using the porosity, , and its rate of change, . As discussed in
the literature (Rubin, 2001; Collins & Einav, 2005; Jiang &
Manuscript received 23 August 2014; revised manuscript accepted Liu, 2014), there are several physical reasons to abandon the
10 March 2016. Published online ahead of print 19 April 2016.
use of plastic strain as a state variable, and only the rate of
Discussion on this paper closes on 1 February 2017, for further
details see p. ii. plastic strain will enter into the present formulation. A key
 School of Civil Engineering, University of Sydney, Sydney, argument against the use of plastic strain is its dependence on
Australia. an arbitrary reference configuration. On the other hand,
Department of Civil Engineering, Indian Institute of Technology, porosity does not depend on a reference configuration, and is
Kanpur, India. therefore used here as the internal state variable.

695

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696 TENGATTINI, DAS AND EINAV
16 CSL from Coop (1990)
090
e0 = 088 CSL for evolving breakage:
emax = 0875 Br = 014023
085 Br = 031035
12 Br = 042047
e0 = 0775
080

Void ratio, e
Void ratio, e

08
075

070 e0 = 0664
04
e0 = 075 076
065
e0 = 065 067

emin = 060 0
0 200 400 600 800 100 1000 10 000
Mean effective stress: kPa Mean effective stress, p: kPa
(a) (b)

Fig. 1. Experiments revealing the non-uniqueness of critical state in a space defined solely in terms of stress and void ratio. (a) Dependence on the
initial void ratio e0, using drained plane strain compression tests on masonry sand (adapted from Finno & Rechenmacher, 2003). (b) Dependence
on grading (through relative breakage (Br, Hardin, 1985) using triaxial compression tests on Dogs Bay sand (adapted from Bandini & Coop,
2012); the latter results will be predicted using the new model in the section entitled Comparison with experimental data

100 et al., 2010)


Bt Universal initial
Bp distribution, F0 V T
v 2a
80 VT
B = Bt /Bp
V S
ev  2b
Percent finer: %

60 Current VS
distribution, F
p
40
Ultimate 2c
distribution, Fu


pv  2d
20 1
In the following, this latter approach is followed, which
implies that is a purely dissipative internal variable (see
Effective grain size, xg (log scale) equation (2d)).
X gm X gM Appendix 1 presents a more general expression that ex-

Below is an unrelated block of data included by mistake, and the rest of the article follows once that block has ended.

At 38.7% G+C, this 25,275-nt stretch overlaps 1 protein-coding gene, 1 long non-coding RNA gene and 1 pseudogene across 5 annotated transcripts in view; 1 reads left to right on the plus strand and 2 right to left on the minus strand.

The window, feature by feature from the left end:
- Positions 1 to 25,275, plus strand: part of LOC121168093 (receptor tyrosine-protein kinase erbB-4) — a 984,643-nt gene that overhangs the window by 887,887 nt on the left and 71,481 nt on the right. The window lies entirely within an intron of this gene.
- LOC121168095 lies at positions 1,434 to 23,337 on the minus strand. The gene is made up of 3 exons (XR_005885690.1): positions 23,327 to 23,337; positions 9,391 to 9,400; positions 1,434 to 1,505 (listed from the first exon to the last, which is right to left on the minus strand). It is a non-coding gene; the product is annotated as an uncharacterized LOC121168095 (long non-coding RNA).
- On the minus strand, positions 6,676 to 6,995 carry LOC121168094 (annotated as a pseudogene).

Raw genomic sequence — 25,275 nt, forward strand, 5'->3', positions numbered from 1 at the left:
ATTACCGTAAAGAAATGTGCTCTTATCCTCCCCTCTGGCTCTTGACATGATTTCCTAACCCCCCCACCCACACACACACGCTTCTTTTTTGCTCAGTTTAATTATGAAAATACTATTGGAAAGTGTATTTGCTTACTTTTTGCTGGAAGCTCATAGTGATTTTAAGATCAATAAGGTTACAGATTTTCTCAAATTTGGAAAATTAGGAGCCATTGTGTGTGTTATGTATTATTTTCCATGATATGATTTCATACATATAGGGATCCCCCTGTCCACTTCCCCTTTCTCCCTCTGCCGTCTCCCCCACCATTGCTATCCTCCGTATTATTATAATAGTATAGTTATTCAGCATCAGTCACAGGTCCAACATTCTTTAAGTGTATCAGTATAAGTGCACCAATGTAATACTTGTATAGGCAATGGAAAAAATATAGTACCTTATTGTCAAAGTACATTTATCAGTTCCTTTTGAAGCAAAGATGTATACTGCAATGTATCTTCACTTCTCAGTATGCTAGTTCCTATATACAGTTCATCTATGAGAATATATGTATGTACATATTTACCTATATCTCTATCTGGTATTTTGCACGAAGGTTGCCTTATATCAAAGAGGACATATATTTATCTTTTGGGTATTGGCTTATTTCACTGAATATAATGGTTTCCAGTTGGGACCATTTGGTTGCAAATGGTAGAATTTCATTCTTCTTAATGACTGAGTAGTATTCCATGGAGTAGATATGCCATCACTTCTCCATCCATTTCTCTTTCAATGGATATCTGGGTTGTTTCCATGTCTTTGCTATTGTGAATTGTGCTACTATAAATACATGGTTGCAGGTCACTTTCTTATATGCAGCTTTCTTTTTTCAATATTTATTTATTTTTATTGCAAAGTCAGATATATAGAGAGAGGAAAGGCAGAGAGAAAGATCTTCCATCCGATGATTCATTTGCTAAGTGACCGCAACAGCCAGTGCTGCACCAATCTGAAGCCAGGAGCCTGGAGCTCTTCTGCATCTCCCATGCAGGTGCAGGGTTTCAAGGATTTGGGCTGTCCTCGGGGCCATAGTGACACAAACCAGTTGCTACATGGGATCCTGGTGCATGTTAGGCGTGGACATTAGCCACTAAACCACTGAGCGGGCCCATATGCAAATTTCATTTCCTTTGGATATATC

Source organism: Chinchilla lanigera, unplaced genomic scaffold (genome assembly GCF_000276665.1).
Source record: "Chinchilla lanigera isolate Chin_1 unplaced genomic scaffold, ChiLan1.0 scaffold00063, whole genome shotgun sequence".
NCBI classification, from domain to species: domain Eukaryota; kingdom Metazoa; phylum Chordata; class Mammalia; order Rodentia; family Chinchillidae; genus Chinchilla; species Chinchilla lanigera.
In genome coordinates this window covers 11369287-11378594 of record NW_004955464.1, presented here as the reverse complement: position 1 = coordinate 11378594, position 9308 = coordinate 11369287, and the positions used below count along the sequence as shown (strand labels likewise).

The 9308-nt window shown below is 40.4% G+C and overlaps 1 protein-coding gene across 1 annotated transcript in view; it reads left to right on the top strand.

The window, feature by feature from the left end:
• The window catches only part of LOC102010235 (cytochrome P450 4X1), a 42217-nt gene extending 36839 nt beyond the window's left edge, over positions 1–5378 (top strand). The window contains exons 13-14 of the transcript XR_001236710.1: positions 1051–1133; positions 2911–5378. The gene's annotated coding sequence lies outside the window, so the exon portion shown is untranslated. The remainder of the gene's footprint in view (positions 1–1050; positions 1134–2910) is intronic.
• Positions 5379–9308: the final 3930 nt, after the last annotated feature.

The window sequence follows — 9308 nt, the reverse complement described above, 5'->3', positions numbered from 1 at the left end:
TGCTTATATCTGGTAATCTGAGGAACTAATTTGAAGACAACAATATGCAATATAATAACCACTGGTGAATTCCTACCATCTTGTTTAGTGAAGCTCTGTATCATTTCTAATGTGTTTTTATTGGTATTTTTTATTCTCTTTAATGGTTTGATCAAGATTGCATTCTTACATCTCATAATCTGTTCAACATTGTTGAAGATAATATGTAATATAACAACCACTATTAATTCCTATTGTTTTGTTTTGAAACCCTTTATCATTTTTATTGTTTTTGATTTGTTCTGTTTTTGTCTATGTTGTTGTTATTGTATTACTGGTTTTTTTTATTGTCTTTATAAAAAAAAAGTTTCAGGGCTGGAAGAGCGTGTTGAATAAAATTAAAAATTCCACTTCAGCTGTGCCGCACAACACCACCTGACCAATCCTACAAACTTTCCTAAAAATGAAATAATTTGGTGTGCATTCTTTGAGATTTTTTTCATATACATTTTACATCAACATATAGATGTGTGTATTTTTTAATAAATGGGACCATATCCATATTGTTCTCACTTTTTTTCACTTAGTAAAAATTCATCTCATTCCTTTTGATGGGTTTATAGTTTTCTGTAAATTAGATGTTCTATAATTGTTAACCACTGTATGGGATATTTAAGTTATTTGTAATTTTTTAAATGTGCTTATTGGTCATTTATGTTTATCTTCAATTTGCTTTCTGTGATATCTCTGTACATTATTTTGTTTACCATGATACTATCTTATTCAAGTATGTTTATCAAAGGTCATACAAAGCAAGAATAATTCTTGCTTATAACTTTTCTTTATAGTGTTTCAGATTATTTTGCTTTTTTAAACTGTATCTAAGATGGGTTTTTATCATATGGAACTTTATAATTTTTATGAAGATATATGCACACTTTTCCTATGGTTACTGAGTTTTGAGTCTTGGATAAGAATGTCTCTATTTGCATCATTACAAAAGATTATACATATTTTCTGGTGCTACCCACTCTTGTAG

plicitly relates the porosity rate to strain rate for grains with
Fig. 2. Definition of breakage B (Einav, 2007a) based on a universal any grain mineral Poisson ratio, g. It recovers the above
initial distribution as a Heaviside step function about the maximum relations for g = 0 as well as the
 more traditional
 assumption
grain size X M
g
in soil mechanics that v  =1  for (in fact, unrea-
listic) incompressible grains (i.e. g = 05).

The porosity and its rate are defined as follows


VS
1 1a Breakage-driven limits of porosity
VT Next, the ideas by Rubin & Einav (2011) are followed,
which considered porosity limits between experimentally
V T V S measurable grading-dependent minimum min and maximum
  1b max porosity values (Youd, 1973; Riemer et al., 1990; Cho
1 VT VS
et al., 2006). The expressions proposed by Rubin & Einav
where VT and VS are the total and solid volumes at the (2011) are adopted
current state, and V T and V S represent their rates.
Recalling the definition of the total volumetric strain rate min l 1  Bl 3a
(v V T =VT ) and adopting the common assumption in
soil mechanics that grains are incompressible (i.e. V S 0), it max u 1  Bu 3b
is found that v =1  . However, note that this equa-
tion does not prevent the development of negative porosities. where l and u are the lower and upper limit porosities at
This is a consequence of the grain incompressibility zero breakage, and the coefficients l and u depend on the
assumption. grain shape and roughness (Cho et al., 2006). Fig. 3 illus-
An alternative special case of the formulation is trates the ability of these expressions to capture experimen-
given by identifying ev V S =VS , which yields (Collins tally measured values.

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A CONSTITUTIVE MODELLING FRAMEWORK PREDICTING CRITICAL STATE 697
where EB, E and q are the stress conjugates to B, and ps ,
075 max = u(1 B)u
respectively.
min = l(1 B)l
There are basically two ways to satisfy the non-
Crushed basalt negativeness of the dissipation rate above. The first method,
060 Sand mixture
adopted by Rubin & Einav (2011), is to propose a yield
function and flow rules for the internal variable rates directly,
tuned to satisfy the positiveness of the total dissipation rate.
045 The second approach, advanced by Houlsby & Puzrin
(2000), inverts this process; initially, an explicit function of
the dissipation rate is proposed and only then the yield func-
030 tion and flow rules are derived explicitly from the dissipation
rate. The second approach is followed in this paper.